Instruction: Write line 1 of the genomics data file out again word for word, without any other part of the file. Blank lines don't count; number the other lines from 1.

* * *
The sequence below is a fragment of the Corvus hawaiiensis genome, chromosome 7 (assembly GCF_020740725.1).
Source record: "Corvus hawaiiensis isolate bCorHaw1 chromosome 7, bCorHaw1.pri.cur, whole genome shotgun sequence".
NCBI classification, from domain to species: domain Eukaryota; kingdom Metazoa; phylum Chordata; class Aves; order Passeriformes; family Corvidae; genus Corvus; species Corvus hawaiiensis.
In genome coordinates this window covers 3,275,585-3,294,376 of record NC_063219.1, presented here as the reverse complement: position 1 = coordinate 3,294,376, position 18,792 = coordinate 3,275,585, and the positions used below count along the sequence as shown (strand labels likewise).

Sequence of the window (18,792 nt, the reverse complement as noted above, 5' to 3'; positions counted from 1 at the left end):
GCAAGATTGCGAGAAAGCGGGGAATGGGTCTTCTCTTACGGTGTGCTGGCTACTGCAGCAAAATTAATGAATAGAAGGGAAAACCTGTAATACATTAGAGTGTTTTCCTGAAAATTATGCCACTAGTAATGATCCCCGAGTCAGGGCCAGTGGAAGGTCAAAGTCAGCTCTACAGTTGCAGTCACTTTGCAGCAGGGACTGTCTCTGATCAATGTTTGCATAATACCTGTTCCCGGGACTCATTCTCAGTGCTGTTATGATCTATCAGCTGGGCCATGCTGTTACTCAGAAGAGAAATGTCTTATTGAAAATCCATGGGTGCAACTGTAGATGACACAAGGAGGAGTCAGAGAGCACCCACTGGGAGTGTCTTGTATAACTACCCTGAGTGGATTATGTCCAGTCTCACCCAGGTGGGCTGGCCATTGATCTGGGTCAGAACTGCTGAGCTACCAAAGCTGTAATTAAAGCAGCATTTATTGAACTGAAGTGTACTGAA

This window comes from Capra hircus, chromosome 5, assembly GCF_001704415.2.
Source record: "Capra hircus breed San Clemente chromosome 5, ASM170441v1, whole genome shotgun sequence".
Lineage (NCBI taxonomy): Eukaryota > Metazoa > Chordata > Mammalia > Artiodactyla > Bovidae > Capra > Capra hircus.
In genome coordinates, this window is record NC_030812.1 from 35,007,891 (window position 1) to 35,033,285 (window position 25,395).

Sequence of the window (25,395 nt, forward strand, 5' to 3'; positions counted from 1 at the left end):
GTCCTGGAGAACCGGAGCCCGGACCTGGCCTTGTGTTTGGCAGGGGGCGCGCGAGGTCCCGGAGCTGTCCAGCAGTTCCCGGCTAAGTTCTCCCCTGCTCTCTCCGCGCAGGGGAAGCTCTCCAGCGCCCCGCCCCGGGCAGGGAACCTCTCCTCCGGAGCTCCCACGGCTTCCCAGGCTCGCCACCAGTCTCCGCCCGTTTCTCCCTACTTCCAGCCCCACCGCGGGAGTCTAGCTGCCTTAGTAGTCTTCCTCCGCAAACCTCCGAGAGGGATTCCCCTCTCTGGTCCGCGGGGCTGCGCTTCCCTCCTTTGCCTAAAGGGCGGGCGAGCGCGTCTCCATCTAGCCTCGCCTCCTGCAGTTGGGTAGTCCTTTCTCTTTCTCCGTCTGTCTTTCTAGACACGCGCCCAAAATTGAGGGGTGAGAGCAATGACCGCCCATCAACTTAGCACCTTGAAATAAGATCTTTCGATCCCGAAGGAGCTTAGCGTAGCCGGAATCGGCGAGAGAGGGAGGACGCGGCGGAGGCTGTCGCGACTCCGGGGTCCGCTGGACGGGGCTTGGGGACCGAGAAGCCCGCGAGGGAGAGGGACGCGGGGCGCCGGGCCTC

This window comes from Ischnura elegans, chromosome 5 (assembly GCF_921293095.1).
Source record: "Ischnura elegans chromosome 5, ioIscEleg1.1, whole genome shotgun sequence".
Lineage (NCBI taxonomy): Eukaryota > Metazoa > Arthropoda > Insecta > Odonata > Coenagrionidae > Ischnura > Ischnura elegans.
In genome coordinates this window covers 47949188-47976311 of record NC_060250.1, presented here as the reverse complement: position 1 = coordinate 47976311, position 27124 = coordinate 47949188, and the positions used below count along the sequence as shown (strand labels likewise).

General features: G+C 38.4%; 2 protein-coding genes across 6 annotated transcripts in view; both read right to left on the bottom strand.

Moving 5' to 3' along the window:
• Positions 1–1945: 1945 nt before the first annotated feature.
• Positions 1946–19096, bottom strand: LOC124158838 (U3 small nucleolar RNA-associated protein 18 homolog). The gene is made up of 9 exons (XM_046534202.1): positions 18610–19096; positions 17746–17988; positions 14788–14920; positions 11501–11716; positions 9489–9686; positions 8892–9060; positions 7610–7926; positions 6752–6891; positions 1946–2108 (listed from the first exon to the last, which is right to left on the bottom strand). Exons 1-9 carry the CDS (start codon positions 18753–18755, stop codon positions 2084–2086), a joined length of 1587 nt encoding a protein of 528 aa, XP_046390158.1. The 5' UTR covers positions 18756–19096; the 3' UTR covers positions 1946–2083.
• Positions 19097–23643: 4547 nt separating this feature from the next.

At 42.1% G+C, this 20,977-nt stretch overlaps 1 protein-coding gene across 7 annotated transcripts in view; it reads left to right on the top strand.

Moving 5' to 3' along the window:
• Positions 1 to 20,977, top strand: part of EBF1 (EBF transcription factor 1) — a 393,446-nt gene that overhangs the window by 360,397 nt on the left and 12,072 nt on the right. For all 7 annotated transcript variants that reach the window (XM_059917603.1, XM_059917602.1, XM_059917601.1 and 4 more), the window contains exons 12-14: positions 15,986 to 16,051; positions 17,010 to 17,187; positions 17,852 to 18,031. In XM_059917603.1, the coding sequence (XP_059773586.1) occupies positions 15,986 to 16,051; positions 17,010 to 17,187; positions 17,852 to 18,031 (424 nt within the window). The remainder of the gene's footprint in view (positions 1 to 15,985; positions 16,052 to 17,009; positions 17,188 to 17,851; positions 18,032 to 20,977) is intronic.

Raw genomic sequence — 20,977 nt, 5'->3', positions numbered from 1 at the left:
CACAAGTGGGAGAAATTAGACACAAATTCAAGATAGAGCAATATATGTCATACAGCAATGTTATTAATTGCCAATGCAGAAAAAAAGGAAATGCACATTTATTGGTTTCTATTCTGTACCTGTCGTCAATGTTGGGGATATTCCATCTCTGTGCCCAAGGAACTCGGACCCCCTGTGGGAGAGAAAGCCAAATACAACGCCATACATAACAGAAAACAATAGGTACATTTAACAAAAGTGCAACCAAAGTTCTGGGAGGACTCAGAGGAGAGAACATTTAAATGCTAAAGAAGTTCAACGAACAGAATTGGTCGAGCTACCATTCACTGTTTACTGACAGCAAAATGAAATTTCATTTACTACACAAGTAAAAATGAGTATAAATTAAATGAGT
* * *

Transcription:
The sequence below is a fragment of the Corvus hawaiiensis genome, chromosome 7 (assembly GCF_020740725.1).